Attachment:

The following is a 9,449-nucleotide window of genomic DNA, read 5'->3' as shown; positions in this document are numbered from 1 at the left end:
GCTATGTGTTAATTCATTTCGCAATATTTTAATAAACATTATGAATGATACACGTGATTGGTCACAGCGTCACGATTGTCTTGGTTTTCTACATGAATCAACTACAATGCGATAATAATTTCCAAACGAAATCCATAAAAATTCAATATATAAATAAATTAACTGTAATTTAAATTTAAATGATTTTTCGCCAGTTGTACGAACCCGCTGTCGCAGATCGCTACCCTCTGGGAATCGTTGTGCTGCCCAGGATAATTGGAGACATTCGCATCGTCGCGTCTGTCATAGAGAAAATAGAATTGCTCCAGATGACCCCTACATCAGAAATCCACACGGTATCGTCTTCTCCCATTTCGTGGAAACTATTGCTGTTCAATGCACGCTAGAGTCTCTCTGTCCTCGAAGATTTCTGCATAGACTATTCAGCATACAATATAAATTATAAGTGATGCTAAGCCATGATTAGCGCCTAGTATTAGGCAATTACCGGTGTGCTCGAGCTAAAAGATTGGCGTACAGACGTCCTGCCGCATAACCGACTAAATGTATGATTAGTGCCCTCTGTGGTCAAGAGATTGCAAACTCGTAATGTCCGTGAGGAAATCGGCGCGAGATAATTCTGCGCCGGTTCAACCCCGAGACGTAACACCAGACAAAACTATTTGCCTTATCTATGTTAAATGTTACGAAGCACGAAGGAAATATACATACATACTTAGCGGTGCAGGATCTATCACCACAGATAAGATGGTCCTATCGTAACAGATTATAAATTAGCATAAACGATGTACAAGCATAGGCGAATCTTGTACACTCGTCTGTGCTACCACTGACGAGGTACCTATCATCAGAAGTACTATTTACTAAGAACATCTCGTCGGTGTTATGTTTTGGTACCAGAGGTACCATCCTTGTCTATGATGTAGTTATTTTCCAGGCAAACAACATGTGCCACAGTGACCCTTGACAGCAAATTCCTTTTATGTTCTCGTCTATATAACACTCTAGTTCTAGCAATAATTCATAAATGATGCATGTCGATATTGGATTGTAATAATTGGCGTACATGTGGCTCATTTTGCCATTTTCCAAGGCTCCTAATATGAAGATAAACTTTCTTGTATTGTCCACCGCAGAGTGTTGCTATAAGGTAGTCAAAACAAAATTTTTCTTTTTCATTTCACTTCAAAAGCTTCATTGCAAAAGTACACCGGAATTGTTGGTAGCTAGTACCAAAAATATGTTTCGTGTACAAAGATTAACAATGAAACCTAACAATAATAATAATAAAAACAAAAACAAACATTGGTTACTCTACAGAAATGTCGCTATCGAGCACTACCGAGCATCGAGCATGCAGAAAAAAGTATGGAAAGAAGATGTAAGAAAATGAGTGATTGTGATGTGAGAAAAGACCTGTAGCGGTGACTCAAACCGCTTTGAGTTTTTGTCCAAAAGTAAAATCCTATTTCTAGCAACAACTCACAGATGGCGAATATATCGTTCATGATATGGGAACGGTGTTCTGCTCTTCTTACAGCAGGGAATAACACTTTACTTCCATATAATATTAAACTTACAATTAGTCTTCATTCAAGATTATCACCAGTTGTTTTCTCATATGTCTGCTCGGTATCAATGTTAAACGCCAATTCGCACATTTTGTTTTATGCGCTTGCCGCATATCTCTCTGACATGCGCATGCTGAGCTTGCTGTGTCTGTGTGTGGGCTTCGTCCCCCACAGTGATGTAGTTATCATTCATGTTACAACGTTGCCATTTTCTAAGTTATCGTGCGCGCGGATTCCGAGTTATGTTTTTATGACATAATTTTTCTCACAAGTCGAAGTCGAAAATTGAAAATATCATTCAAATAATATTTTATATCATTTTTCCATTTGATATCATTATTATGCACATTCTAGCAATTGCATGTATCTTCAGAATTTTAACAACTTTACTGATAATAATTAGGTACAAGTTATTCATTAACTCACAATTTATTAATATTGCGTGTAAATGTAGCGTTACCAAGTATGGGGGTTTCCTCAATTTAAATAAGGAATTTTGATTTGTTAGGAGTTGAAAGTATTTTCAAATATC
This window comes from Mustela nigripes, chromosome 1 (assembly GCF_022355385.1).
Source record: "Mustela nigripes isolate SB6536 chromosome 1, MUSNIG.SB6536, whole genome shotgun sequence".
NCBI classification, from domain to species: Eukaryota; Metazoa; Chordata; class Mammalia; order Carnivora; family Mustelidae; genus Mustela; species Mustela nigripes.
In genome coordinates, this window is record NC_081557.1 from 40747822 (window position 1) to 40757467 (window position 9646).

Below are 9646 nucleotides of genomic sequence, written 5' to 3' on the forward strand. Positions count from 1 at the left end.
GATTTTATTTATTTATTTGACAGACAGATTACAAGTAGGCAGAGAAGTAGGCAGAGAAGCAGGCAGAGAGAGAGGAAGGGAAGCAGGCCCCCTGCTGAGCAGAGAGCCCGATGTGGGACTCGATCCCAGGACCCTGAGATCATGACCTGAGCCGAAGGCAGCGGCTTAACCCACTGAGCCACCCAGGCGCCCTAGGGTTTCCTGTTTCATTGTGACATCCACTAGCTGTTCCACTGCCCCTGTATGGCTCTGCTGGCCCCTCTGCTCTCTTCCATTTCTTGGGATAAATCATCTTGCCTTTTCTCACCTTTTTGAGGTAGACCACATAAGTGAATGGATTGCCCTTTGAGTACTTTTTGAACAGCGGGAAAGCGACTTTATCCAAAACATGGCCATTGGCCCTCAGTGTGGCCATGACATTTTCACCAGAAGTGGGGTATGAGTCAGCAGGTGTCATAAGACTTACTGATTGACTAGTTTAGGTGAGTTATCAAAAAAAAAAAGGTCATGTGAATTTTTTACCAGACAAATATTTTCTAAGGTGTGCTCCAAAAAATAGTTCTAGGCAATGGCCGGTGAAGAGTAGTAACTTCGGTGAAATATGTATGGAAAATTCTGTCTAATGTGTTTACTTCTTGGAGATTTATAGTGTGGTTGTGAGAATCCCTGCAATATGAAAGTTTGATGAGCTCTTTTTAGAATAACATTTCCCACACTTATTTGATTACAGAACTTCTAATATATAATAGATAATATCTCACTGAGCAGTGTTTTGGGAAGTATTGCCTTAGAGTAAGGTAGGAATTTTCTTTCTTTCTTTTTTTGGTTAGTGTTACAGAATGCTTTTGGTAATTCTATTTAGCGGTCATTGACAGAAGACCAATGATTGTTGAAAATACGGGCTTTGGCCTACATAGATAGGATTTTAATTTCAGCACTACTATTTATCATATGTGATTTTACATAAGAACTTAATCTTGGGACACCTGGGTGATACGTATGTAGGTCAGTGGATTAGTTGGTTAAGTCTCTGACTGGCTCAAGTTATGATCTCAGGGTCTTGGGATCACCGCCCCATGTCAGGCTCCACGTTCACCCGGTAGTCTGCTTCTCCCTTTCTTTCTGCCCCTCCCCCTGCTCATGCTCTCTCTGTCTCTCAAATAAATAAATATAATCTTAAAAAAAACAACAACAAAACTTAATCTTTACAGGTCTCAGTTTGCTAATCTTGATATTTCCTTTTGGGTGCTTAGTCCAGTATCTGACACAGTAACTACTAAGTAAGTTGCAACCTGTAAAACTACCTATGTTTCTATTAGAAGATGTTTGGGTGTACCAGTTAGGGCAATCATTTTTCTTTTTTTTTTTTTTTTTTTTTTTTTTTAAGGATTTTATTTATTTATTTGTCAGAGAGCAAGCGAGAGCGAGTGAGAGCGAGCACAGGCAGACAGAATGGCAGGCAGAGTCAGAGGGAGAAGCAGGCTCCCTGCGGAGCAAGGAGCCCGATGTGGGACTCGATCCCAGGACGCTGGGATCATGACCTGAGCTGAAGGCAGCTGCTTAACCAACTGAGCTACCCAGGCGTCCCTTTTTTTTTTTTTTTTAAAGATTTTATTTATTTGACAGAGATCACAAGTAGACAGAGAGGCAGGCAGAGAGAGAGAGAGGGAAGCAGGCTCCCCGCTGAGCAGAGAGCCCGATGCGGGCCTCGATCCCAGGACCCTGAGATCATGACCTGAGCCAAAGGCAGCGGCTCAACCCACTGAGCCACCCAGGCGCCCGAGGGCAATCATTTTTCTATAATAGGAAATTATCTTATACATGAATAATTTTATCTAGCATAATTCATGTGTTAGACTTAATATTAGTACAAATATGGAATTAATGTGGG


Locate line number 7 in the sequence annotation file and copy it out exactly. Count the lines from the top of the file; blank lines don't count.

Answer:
Below are 9646 nucleotides of genomic sequence, written 5' to 3' on the forward strand. Positions count from 1 at the left end.